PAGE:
Q&A With Derek Scissors on China's Economy
Driven by a near obsession with economic growth, Beijing has extended the state’s reach into the economy. Instead of urging the Chinese government to resume extensive market reforms, Washington should encourage it to focus on a narrow range of feasible measures.
Marc Richards: What hope does China have of becoming the global economic superpower, replacing the dominant role played by the United States? Is such a scenario inevitable, impossible, or neither? And will it depend on internal decisions the regime in Beijing takes or does not take?
A: You have half of it -- China's ascendance is neither inevitable nor impossible, and it will depend on policy choices. There is an obvious need for efficiency in China's use of natural resources, where water may become more important than energy. China will also increasingly need an efficient labor market. Demographic changes are going to first reduce labor force growth, then eventually cause an outright contraction. The other half of the story is U.S. domestic policy, but I'll stay on the western side of the Pacific.
Kazushi Minami: Although Beijing still controls the exchange rate of the renminbi, it has been slowly revaluing its currency since 2005. It seems that in the long run Beijing is shifting its currency policy to a free exchange rate. (The pace of its reform is slow because of the fear that a rapid economic reform could cause a collapse of the economy, as in the Soviet Union or Thailand.) Does this mean there is a possibility that Beijing will stop purchasing U.S. bonds in the near future?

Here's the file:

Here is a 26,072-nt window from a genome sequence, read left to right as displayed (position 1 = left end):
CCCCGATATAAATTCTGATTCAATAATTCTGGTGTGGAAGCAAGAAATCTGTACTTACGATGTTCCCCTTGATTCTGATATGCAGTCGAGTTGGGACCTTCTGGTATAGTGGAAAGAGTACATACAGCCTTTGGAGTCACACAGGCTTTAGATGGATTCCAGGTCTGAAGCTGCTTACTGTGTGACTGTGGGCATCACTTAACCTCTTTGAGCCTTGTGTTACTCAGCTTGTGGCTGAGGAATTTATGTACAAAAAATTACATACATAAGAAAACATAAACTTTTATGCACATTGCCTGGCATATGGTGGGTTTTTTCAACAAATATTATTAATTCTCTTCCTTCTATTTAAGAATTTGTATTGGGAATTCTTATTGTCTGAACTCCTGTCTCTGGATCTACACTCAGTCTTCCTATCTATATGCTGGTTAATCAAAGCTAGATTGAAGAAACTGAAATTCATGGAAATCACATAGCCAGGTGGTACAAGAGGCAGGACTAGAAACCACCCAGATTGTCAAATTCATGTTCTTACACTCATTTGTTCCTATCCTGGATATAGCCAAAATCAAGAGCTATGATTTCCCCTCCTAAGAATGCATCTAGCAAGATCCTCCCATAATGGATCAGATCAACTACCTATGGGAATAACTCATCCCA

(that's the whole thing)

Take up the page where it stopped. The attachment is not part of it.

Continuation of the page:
Linda Morse: Where would China invest its money if not in U.S. Treasury bills and other U.S. investments?
A: The only place for China to invest the sums it is currently accumulating is the U.S. bond market. No other country and no other asset market can absorb $400 billion annually -- not gold, not oil, not European stocks, nothing. Unless China's current account surplus unexpectedly and dramatically falls later this year or next, it will continue to be a massive buyer of U.S. bonds.
I see very little exchange rate liberalization. The renminbi has been more, not less, tightly pegged to the dollar over the past year. That tightening began in June 2008 and thus predates the Lehman Brothers collapse.
Andrew De Stefano: Has the economic downturn caused Beijing to rethink its market liberalization policies? If yes, is China merely slowing down the introduction of new reforms, or is it also scaling back previously enacted free-market policies?